Adolescent Cyberbullying and Weapon Carrying: Cross-Sectional and Longitudinal Associations

Yu Lu, Flor Avellaneda, Elizabeth D. Torres, Emily F. Rothman, Jeff R. Temple

Research output: Contribution to journalArticle

1 Scopus citations

Abstract

This study examines the cross-sectional and longitudinal associations between weapon carrying and cyberbullying (i.e., perpetration, victimization, and perpetration/victimization) and explore the relationship directions. Four waves of data were used from an ongoing longitudinal study. Participants were 1,042 adolescents, including 55.9 percent female, 31.7 percent Hispanic, 30.3 percent white, 26.6 percent African American, and 11.4 percent other, with a mean age of 15.1 years at baseline. Logistic regressions identified cross-sectional associations between weapon carrying and cyberbullying perpetration and victimization, but not for perpetration/victimization. Compared with their noninvolved counterparts, cyberbullying perpetrator were 1.97 times more likely to carry a weapon 1 year later and cyberbullying perpetrator/victims were 2.65 times more likely to carry a weapon one year later. Youth who had carried a weapon were 1.97 times more likely to be cyberbullying victims 1 year later and 1.70 times more likely to be a victim 2 years later, compared with their nonweapon-carrying counterparts. The findings highlight the importance of intervention programs targeting both cyberbullying perpetration and weapon carriage.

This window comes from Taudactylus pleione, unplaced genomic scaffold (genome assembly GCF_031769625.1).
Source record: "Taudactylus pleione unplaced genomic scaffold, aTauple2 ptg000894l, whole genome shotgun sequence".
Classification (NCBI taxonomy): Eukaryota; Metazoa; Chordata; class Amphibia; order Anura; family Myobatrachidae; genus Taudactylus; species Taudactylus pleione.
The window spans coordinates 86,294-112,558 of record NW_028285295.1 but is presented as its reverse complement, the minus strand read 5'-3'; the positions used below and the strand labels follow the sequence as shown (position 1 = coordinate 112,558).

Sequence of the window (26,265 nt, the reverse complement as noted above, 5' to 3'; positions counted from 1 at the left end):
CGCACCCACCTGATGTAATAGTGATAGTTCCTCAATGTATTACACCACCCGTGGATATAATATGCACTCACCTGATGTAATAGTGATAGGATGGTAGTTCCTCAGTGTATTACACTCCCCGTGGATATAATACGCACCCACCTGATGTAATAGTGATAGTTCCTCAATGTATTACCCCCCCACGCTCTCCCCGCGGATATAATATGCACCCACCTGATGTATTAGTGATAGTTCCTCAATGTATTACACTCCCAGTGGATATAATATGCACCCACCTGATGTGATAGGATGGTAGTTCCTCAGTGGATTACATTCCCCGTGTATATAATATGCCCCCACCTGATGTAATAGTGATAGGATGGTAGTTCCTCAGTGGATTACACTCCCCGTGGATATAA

Original languageEnglish (US)
Pages (from-to)173-179
Number of pages7
JournalCyberpsychology, Behavior, and Social Networking
Volume22
Issue number3
DOIs
StatePublished - Mar 2019

Keywords

  • adolescents
  • cyberbullying
  • perpetration
  • perpetration/victimization
  • victimization
  • weapon carrying

ASJC Scopus subject areas

  • Social Psychology
  • Communication
  • Applied Psychology
  • Human-Computer Interaction
  • Computer Science Applications

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